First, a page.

Given the way things went during his recent visit to Turkmenistan, one has to wonder whether Russian President Dmitry Medvedev looks forward to talks with Turkmen leader Gurbanguly Berdymukhamedov as he would a visit to a dentist’s office for a root canal procedure.
Medvedev spent October 21-22 in Turkmenistan and came away with nothing. Just about the only thing that the two leaders agreed on was to formally suspend the Prikaspiiski natural gas pipeline project. When it was announced back in 2007, the Prikaspiiski route seemed destined to give Russia a dominant role over Caspian Basin energy exports. But since those heady early days, the pipeline project had remained at a standstill.
After his October discussions with Medvedev, Berdymukhamedov indicated that he was eager to see a revival of Turkmen natural gas exports to Russia. "Russia and Turkmenistan have mutual interest in partnership development,” the semi-official Turkmenistan.ru news website quoted Berdymukhamedov as saying. “Our relationship is noted for stability and mutual understanding on fundamental issues," he stressed.
Actually, Russian-Turkmen relations have been anything but stable since a mysterious pipeline explosion in April 2009. Over the past 18 months Russian imports of Turkmen gas have fallen off a cliff, due to continuing weak demand in Europe, as well as the relatively high price that Moscow pays to Ashgabat for gas.
In 2010, Gazprom planned to import 10-12 billion cubic meters (bcm) of Turkmen gas, a precipitous decline in the import level over previous years. Both Russian and Turkmen officials declined to reveal 2011 volumes.
Perhaps the only bright spot connected with Medvedev’s visit was the revelation that Moscow was interested in getting involved in the construction of a trans-Afghanistan pipeline that would carry Turkmen gas to India and Pakistan.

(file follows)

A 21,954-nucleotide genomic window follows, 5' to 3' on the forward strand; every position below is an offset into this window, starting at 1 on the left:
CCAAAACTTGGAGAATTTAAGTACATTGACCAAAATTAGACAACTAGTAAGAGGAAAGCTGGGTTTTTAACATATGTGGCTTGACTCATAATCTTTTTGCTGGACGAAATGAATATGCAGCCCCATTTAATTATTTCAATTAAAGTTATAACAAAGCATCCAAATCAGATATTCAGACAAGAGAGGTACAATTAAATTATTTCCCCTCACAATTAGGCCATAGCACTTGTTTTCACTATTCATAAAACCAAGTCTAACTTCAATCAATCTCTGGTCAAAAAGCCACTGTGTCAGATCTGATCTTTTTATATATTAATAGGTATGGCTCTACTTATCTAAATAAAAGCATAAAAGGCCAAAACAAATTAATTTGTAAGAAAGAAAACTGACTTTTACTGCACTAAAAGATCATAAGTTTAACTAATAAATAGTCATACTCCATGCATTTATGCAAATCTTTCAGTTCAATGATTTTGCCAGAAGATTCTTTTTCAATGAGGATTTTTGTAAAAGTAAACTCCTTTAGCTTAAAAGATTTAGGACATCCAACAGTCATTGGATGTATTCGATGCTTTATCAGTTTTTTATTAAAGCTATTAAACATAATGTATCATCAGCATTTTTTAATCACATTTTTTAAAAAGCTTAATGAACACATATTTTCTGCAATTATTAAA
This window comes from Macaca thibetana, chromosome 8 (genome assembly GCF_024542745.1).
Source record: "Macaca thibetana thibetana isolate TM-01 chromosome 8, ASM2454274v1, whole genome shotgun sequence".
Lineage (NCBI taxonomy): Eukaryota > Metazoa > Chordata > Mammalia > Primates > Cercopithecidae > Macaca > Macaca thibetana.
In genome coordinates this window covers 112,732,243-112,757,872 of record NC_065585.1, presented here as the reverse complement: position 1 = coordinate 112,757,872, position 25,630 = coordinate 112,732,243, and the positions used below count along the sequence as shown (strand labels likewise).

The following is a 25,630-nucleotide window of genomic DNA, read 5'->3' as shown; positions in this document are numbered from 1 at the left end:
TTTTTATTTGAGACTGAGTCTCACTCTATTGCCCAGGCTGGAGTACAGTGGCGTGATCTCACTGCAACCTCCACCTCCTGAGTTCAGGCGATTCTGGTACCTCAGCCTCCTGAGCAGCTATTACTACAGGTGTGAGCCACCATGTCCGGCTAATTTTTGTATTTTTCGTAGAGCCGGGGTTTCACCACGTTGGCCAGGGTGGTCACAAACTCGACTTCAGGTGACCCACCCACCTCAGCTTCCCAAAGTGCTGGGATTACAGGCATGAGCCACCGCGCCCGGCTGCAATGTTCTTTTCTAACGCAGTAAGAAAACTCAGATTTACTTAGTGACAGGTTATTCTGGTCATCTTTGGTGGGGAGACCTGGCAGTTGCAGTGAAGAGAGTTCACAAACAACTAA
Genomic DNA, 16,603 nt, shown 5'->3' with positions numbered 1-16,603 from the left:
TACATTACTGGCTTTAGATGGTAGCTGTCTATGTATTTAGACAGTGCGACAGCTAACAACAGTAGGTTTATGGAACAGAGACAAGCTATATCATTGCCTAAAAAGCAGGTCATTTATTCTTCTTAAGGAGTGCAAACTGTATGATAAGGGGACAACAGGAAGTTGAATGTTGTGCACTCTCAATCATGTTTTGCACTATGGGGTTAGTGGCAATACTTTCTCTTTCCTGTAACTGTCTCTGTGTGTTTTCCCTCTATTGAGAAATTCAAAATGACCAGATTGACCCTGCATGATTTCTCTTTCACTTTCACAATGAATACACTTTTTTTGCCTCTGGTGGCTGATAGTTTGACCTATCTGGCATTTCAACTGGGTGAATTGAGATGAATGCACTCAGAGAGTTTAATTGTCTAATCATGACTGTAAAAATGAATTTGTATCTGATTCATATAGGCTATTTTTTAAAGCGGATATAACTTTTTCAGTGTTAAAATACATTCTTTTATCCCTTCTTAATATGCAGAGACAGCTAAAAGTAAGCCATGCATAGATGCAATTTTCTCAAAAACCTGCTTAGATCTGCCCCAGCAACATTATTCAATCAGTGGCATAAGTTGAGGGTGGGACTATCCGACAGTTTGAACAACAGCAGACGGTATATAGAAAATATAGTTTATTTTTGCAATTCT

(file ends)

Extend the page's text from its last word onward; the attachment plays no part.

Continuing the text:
Russian Deputy Prime Minister Igor Sechin, as reported by the Russian business daily Kommersant, expressed Moscow’s readiness to participate in a variety of capacities -- whether financer, consortium member of construction contractor -- in the so-called TAPI pipeline.
Despite the unproductive visit, Medvedev said Russia would keep on trying to develop “promising areas of this cooperation in the field of energy," according to a report distributed by Turkmenistan.ru.
But as Russia looks for a way forward, China appears to be a big obstacle. In the immediate aftermath of the outbreak of the Turkmen-Russian gas row of the spring of 2008, Ashgabat turned to China as an export partner,and has not looked back. Exports via the Turkmen-China pipeline got underway in late 2009. An expansion, due to be completed in late 2011, would raise Turkmenistan’s export capacity to China to 40 bcm per year.
At the same time, the growth in Turkmen exports to China may be dampening Beijing’s interest in purchasing Russian gas. During Medvedev's visit to China in September, the Russian state-run conglomerate Gazprom and the China National Petroleum Corp. tentatively agreed that Gazprom would supply 30 bcm per year to China starting in 2015. But the two sides have struggled since then to settle on a purchase price.
Sechin, who accompanied Medvedev on the visit to Turkmenistan, went out of his way to downplay the notion that Moscow and Ashgabat were competing for Chinese gas purchases.
"We don't compete in the Chinese market," the Itar-Tass news agency quoted Sechin as saying.
Sergei Blagov is a Moscow-based specialist in CIS political affairs.